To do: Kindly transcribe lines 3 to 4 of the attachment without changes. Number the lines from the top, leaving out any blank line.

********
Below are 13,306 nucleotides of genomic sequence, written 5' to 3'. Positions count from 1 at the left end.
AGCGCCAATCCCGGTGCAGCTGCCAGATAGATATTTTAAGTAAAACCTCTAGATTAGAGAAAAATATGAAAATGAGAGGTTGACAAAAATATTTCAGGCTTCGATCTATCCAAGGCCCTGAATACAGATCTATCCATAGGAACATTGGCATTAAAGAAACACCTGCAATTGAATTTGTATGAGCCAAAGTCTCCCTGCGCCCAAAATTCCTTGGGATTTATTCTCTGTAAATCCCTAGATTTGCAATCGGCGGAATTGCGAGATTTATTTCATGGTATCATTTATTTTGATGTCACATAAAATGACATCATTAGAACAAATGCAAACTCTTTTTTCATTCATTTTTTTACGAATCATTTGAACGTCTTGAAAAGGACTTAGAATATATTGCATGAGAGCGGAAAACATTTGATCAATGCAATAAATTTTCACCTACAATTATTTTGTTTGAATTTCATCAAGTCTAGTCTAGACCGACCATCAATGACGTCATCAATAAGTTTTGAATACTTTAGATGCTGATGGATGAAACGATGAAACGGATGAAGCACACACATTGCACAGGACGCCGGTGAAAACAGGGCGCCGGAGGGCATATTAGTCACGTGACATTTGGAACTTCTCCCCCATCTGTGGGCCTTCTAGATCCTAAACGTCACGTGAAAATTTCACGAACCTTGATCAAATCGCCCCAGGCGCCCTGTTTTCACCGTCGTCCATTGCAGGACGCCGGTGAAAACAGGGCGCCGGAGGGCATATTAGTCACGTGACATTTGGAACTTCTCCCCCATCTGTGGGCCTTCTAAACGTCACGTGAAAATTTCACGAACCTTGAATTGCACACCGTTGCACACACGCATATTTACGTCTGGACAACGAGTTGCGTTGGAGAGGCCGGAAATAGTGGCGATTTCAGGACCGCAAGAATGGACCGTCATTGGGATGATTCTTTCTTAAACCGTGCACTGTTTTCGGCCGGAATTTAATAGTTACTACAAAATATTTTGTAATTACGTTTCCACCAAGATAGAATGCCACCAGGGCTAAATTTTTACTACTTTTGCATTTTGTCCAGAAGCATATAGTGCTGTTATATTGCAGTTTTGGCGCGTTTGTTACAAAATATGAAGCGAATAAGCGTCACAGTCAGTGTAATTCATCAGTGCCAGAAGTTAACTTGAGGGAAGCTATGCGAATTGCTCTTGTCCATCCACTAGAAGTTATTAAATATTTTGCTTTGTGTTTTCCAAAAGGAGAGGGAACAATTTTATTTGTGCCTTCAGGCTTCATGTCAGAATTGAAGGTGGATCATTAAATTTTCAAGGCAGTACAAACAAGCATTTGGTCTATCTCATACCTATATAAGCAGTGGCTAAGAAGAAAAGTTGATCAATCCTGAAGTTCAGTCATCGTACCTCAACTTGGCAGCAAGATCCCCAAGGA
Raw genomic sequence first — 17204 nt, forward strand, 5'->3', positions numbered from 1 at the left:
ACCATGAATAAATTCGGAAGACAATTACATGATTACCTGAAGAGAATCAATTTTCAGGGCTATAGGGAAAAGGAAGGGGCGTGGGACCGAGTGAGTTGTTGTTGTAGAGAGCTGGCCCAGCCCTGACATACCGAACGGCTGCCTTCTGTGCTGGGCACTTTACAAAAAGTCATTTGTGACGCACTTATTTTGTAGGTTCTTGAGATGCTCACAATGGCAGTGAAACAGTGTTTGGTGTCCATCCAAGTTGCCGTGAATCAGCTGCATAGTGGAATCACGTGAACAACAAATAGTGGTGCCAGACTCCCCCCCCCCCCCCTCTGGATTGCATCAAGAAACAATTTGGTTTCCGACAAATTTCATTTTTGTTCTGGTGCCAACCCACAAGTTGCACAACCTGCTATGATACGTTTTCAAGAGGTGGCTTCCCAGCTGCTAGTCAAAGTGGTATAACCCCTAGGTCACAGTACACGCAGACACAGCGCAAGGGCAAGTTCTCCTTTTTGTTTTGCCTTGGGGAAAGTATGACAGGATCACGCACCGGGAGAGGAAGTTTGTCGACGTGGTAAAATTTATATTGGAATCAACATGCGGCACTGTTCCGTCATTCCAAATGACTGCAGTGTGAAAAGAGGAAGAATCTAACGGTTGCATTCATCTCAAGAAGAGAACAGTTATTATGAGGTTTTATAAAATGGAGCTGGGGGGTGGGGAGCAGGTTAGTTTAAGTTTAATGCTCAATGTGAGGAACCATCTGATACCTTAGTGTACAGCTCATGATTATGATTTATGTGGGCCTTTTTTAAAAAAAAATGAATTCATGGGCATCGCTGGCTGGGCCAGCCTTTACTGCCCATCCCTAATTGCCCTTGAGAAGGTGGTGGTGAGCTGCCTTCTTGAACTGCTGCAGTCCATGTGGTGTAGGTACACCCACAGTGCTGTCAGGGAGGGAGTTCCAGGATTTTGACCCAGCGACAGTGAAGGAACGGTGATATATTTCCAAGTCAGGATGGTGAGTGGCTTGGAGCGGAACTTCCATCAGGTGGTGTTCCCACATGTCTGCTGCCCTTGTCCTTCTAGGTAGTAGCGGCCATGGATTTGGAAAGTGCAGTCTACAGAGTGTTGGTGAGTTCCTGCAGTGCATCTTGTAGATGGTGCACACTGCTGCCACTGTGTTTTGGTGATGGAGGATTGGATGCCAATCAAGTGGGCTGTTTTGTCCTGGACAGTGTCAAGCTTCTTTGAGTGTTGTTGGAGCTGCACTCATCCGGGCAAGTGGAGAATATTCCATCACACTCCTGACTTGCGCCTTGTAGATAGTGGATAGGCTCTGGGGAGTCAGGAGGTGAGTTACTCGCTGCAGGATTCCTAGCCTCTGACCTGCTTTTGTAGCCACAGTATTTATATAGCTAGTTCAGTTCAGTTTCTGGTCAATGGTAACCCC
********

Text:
Raw genomic sequence first — 17204 nt, forward strand, 5'->3', positions numbered from 1 at the left:
ACCATGAATAAATTCGGAAGACAATTACATGATTACCTGAAGAGAATCAATTTTCAGGGCTATAGGGAAAAGGAAGGGGCGTGGGACCGAGTGAGTTGTTGTTGTAGAGAGCTGGCCCAGCCCTGACATACCGAACGGCTGCCTTCTGTGCTGGGCACTTTACAAAAAGTCATTTGTGACGCACTTATTTTGTAGGTTCTTGAGATGCTCACAATGGCAGTGAAACAGTGTTTGGTGTCCATCCAAGTTGCCGTGAATCAGCTGCATAGTGGAATCACGTGAACAACAAATAGTGGTGCCAGACTCCCCCCCCCCCCCCTCTGGATTGCATCAAGAAACAATTTGGTTTCCGACAAATTTCATTTTTGTTCTGGTGCCAACCCACAAGTTGCACAACCTGCTATGATACGTTTTCAAGAGGTGGCTTCCCAGCTGCTAGTCAAAGTGGTATAACCCCTAGGTCACAGTACACGCAGACACAGCGCAAGGGCAAGTTCTCCTTTTTGTTTTGCCTTGGGGAAAGTATGACAGGATCACGCACCGGGAGAGGAAGTTTGTCGACGTGGTAAAATTTATATTGGAATCAACATGCGGCACTGTTCCGTCATTCCAAATGACTGCAGTGTGAAAAGAGGAAGAATCTAACGGTTGCATTCATCTCAAGAAGAGAACAGTTATTATGAGGTTTTATAAAATGGAGCTGGGGGGTGGGGAGCAGGTTAGTTTAAGTTTAATGCTCAATGTGAGGAACCATCTGATACCTTAGTGTACAGCTCATGATTATGATTTATGTGGGCCTTTTTTAAAAAAAAATGAATTCATGGGCATCGCTGGCTGGGCCAGCCTTTACTGCCCATCCCTAATTGCCCTTGAGAAGGTGGTGGTGAGCTGCCTTCTTGAACTGCTGCAGTCCATGTGGTGTAGGTACACCCACAGTGCTGTCAGGGAGGGAGTTCCAGGATTTTGACCCAGCGACAGTGAAGGAACGGTGATATATTTCCAAGTCAGGATGGTGAGTGGCTTGGAGCGGAACTTCCATCAGGTGGTGTTCCCACATGTCTGCTGCCCTTGTCCTTCTAGGTAGTAGCGGCCATGGATTTGGAAAGTGCAGTCTACAGAGTGTTGGTGAGTTCCTGCAGTGCATCTTGTAGATGGTGCACACTGCTGCCACTGTGTTTTGGTGATGGAGGATTGGATGCCAATCAAGTGGGCTGTTTTGTCCTGGACAGTGTCAAGCTTCTTTGAGTGTTGTTGGAGCTGCACTCATCCGGGCAAGTGGAGAATATTCCATCACACTCCTGACTTGCGCCTTGTAGATAGTGGATAGGCTCTGGGGAGTCAGGAGGTGAGTTACTCGCTGCAGGATTCCTAGCCTCTGACCTGCTTTTGTAGCCACAGTATTTATATAGCTAGTTCAGTTCAGTTTCTGGTCAATGGTAACCCC